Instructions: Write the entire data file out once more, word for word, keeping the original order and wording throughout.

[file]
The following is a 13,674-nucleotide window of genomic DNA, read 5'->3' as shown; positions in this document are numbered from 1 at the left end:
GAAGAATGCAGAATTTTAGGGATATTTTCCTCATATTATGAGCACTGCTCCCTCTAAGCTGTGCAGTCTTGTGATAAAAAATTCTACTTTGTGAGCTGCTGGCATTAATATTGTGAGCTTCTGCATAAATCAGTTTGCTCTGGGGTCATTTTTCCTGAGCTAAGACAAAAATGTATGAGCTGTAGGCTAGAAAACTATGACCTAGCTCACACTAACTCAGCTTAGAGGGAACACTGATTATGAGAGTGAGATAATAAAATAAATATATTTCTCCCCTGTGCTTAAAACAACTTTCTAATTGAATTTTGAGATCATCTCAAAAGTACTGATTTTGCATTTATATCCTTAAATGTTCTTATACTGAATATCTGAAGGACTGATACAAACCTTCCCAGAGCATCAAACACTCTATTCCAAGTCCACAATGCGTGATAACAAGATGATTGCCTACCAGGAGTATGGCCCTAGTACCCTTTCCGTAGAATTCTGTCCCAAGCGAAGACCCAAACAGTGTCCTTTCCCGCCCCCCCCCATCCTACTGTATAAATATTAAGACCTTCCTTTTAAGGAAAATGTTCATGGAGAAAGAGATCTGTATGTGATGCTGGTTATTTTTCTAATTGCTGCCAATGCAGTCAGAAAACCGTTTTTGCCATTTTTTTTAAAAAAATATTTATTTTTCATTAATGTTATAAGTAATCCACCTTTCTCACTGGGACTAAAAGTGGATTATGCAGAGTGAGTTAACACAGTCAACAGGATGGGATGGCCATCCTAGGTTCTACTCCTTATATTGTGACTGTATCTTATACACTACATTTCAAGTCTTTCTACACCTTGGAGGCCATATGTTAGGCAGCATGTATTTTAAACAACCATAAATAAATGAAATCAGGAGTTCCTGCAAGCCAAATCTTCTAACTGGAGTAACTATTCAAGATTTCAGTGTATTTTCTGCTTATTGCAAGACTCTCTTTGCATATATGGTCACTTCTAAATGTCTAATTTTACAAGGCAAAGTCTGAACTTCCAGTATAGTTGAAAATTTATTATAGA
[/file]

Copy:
The following is a 13,674-nucleotide window of genomic DNA, read 5'->3' as shown; positions in this document are numbered from 1 at the left end:
GAAGAATGCAGAATTTTAGGGATATTTTCCTCATATTATGAGCACTGCTCCCTCTAAGCTGTGCAGTCTTGTGATAAAAAATTCTACTTTGTGAGCTGCTGGCATTAATATTGTGAGCTTCTGCATAAATCAGTTTGCTCTGGGGTCATTTTTCCTGAGCTAAGACAAAAATGTATGAGCTGTAGGCTAGAAAACTATGACCTAGCTCACACTAACTCAGCTTAGAGGGAACACTGATTATGAGAGTGAGATAATAAAATAAATATATTTCTCCCCTGTGCTTAAAACAACTTTCTAATTGAATTTTGAGATCATCTCAAAAGTACTGATTTTGCATTTATATCCTTAAATGTTCTTATACTGAATATCTGAAGGACTGATACAAACCTTCCCAGAGCATCAAACACTCTATTCCAAGTCCACAATGCGTGATAACAAGATGATTGCCTACCAGGAGTATGGCCCTAGTACCCTTTCCGTAGAATTCTGTCCCAAGCGAAGACCCAAACAGTGTCCTTTCCCGCCCCCCCCCATCCTACTGTATAAATATTAAGACCTTCCTTTTAAGGAAAATGTTCATGGAGAAAGAGATCTGTATGTGATGCTGGTTATTTTTCTAATTGCTGCCAATGCAGTCAGAAAACCGTTTTTGCCATTTTTTTTAAAAAAATATTTATTTTTCATTAATGTTATAAGTAATCCACCTTTCTCACTGGGACTAAAAGTGGATTATGCAGAGTGAGTTAACACAGTCAACAGGATGGGATGGCCATCCTAGGTTCTACTCCTTATATTGTGACTGTATCTTATACACTACATTTCAAGTCTTTCTACACCTTGGAGGCCATATGTTAGGCAGCATGTATTTTAAACAACCATAAATAAATGAAATCAGGAGTTCCTGCAAGCCAAATCTTCTAACTGGAGTAACTATTCAAGATTTCAGTGTATTTTCTGCTTATTGCAAGACTCTCTTTGCATATATGGTCACTTCTAAATGTCTAATTTTACAAGGCAAAGTCTGAACTTCCAGTATAGTTGAAAATTTATTATAGA